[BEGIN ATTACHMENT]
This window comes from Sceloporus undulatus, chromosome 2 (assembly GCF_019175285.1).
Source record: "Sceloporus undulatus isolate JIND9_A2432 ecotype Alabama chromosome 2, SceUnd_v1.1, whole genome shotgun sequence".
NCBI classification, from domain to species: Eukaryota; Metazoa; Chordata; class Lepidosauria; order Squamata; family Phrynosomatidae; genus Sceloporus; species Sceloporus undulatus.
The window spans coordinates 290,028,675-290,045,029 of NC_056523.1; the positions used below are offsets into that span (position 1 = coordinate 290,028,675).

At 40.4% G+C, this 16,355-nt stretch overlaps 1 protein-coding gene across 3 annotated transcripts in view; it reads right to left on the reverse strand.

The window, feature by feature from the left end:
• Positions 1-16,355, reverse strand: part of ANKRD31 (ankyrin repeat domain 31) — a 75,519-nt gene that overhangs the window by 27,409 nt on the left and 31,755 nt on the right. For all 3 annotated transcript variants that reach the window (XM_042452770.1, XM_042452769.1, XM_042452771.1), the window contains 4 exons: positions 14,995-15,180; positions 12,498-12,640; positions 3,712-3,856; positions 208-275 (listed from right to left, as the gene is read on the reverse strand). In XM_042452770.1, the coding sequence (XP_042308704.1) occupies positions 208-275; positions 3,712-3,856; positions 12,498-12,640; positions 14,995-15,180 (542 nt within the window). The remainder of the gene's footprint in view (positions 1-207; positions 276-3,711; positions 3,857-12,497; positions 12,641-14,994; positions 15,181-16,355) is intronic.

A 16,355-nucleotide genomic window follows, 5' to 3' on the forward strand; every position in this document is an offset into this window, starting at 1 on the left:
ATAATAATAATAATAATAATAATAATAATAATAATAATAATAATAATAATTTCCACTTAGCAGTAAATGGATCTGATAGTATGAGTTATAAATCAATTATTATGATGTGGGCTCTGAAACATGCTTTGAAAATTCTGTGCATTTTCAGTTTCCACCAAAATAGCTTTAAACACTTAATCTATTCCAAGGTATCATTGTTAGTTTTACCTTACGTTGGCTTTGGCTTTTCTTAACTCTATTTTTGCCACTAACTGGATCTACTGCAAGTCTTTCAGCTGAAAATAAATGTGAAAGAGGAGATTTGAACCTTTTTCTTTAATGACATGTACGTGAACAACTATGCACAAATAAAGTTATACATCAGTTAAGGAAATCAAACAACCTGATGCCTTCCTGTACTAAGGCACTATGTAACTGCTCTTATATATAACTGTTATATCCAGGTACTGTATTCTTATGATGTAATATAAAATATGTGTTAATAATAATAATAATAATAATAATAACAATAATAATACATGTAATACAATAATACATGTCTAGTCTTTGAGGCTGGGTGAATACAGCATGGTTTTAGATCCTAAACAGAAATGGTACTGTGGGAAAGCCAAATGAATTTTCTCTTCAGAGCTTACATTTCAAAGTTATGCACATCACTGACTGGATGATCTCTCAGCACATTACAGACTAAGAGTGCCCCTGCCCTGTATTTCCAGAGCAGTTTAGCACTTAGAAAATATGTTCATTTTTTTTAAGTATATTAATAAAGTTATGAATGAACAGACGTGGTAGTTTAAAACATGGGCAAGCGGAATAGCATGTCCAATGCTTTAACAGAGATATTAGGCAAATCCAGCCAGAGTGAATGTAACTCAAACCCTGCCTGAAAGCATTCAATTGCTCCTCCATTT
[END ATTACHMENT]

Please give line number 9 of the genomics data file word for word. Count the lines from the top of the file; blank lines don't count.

ATAATAATAATAATAATAATAATAATAATAATAATAATAATAATAATAATTTCCACTTAGCAGTAAATGGATCTGATAGTATGAGTTATAAATCAATTATTATGATGTGGGCTCTGAAACATGCTTTGAAAATTCTGTGCATTTTCAGTTTCCACCAAAATAGCTTTAAACACTTAATCTATTCCAAGGTATCATTGTTAGTTTTACCTTACGTTGGCTTTGGCTTTTCTTAACTCTATTTTTGCCACTAACTGGATCTACTGCAAGTCTTTCAGCTGAAAATAAATGTGAAAGAGGAGATTTGAACCTTTTTCTTTAATGACATGTACGTGAACAACTATGCACAAATAAAGTTATACATCAGTTAAGGAAATCAAACAACCTGATGCCTTCCTGTACTAAGGCACTATGTAACTGCTCTTATATATAACTGTTATATCCAGGTACTGTATTCTTATGATGTAATATAAAATATGTGTTAATAATAATAATAATAATAATAATAACAATAATAATACATGTAATACAATAATACATGTCTAGTCTTTGAGGCTGGGTGAATACAGCATGGTTTTAGATCCTAAACAGAAATGGTACTGTGGGAAAGCCAAATGAATTTTCTCTTCAGAGCTTACATTTCAAAGTTATGCACATCACTGACTGGATGATCTCTCAGCACATTACAGACTAAGAGTGCCCCTGCCCTGTATTTCCAGAGCAGTTTAGCACTTAGAAAATATGTTCATTTTTTTTAAGTATATTAATAAAGTTATGAATGAACAGACGTGGTAGTTTAAAACATGGGCAAGCGGAATAGCATGTCCAATGCTTTAACAGAGATATTAGGCAAATCCAGCCAGAGTGAATGTAACTCAAACCCTGCCTGAAAGCATTCAATTGCTCCTCCATTT